The worst would have to be the early days of building a career. Struggling sucks!
How does the music and culture of Memphis come out of your art?
I don’t think that you can pinpoint it… Maybe it is in the water. It’s like when I hear a band play and I can almost certainly pick out the one that has been schooled and the one that grew up listening and playing it. The music definitely has a certain vibe to it and I think that is how my art work is.
What kind of music you hear when you painting?
I’ll float around the dial (Sirius radio) and choose between Blues, Jazz, & Jimmy Buffett – anything it takes to get the juices flowing that day.
Which memory during of your progress makes you smile?
Just last week I was cataloging my works for a client and could not believe how many pieces that I have done over the years and how across the board they were. Each painting has it own memory from conception, painting, marketing it, selling it, and the clients that have invested in them… so each painting has a life of its own…. And just looking over all of them made me think of each in that way. What a long and interesting road it has been.
Who are your favorite musicians, both old and new, would you like to meet and drew?
I would love to paint B.B. King in a way that no one has captured. I’ve had this thought in the back of my mind for a year and just haven’t put pencil to paper yet….
Are there any memories from local Blues and Jazz festivals which you’d like to share with us?
I’ve pretty much seen most of the famous musicians perform in my life – in one way or another – but a few years ago I did the poster for the Telluride Blues and Brew Fest and was backstage with Joe Cocker, Bonnie Raitt, and had the pleasure to meet James "Super Chikan" Johnson – what a talent!
What is your painting DREAM?
I love to travel, so my dream would be to experience and paint different countries and people.
What first attracted you to Blues culture and how has changed your life?
Whether one will believe it or not, the BLUES are a part of everyone of us. Maybe some don’t recognize it but the blues have become hits by OR strongly influenced bands like the Beatles, Led Zeppelin, Stevie Ray Vaughn, etc… not to mention all of the Al Green, Sam & Dave, BB King songs that have been recorded, which are songs that we hear everyday and are so great, but we don’t know why. It because the BLUES hits you in the soul and heart.
Some music styles can be fads but Memphis music is always with us. Why do think that is?
There is something in the air and water in Memphis that produces such soulful and rhythmic songs, much like Zydeco in Louisiana. It is just something about it that cannot be duplicated anywhere else.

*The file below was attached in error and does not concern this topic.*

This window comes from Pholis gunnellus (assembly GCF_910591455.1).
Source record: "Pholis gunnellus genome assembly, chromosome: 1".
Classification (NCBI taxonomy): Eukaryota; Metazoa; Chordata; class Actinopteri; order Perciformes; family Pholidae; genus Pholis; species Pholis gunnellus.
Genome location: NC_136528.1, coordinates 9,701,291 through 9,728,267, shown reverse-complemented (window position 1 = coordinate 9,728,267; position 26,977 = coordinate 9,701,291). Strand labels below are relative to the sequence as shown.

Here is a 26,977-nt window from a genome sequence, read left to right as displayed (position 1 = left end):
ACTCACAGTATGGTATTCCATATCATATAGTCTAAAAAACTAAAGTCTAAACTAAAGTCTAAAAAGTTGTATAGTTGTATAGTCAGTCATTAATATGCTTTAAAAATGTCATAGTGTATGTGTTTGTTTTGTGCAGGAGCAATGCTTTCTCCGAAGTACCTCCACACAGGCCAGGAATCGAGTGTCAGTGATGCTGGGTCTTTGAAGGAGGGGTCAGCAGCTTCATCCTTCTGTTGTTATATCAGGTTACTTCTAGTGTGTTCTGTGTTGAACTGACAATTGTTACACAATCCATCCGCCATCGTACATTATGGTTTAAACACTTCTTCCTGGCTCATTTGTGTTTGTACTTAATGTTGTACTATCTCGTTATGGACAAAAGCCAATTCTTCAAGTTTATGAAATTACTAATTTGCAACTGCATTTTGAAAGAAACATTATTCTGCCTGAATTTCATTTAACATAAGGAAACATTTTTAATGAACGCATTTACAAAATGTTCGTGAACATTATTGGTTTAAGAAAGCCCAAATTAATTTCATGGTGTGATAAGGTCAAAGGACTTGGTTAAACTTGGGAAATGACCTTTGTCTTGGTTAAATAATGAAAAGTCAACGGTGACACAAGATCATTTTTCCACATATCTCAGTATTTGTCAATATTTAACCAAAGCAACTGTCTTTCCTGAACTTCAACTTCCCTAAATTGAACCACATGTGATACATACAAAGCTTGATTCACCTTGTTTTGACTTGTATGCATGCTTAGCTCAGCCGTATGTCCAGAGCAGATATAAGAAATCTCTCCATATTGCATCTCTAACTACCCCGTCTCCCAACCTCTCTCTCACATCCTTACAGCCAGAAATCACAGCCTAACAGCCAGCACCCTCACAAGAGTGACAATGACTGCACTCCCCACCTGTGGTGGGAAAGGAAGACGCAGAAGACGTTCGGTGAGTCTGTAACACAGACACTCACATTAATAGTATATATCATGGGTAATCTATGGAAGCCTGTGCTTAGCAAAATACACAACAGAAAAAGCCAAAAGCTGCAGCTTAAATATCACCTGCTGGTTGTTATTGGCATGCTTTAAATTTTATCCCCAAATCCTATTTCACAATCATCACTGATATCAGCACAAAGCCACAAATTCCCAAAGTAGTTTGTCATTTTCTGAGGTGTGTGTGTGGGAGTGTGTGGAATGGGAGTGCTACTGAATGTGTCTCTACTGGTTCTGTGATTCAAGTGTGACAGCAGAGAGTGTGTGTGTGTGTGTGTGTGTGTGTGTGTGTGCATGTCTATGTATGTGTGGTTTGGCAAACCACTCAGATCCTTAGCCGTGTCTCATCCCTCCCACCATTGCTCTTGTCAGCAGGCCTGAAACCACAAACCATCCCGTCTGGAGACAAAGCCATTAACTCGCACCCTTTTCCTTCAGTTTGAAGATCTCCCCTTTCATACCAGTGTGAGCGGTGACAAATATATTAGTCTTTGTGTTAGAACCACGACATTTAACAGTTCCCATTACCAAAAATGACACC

Do you know why Memphis is connected to the Blues culture?
I don’t know the actual history, but Memphis has tried over the years to incorporate new identities to it, but for some reason, the BLUES keep coming back. Now it seems a great relationship is occurring between what is current and the foundation is the Blues. Much like a new city block with a historic building in the middle that cannot be torn down.
Which memory from Beale Street makes you smile?
I’m on Beale Street at least once a week for one reason or another; amazingly I always see something new…. Sometimes that is a bad thing.
What characterize the sound, faces, smells and colors of Memphis?
Everything about Memphis and the South are unique. Every Person, every corner that you turn, Every door you walk in, Every taste that you put in your mouth…. It is SPECIAL! And lets you know that you are in Memphis.
When we talk about blues, we usually refer to memories and moments of the past. Apart from the old cats of blues, do you believe in the existence of real blues nowadays?
Of course! There are always ‘old cats’ handing down to ‘new cats’. Just as with the past generations. Some things will change a bit as this generation will add its own spin on ‘the blues’, but the blues will always live.
What is the “feeling” you miss most nowadays from the old days of Memphis?
If anything…. Maybe just the LACK of popularity and commercialization. In my youth, it used to be great to sneak into a Juke joint, underage- but get a few beers, and catch a great blues band that didn’t play for 30 minutes then break for 45 min. Those bands used to play until the sun came up and we would be right there with them…. Now those are harder and harder to find.
Why did you think that Sun Records continued to generate such a devoted following?
A couple of months ago I heard a few songs off of a new Chris Isaak album, of which I haven’t really heard much of his music, but it had a certain ‘rawness’ to it, then after it was over the DJ explained that it was recorded at Sun Studios. With auto tune and home recording machines and every digital music instrument that you can think of being used nowadays, I think that people really enjoy a musician being a musician and Sun Studios seems to capture that rawness of music.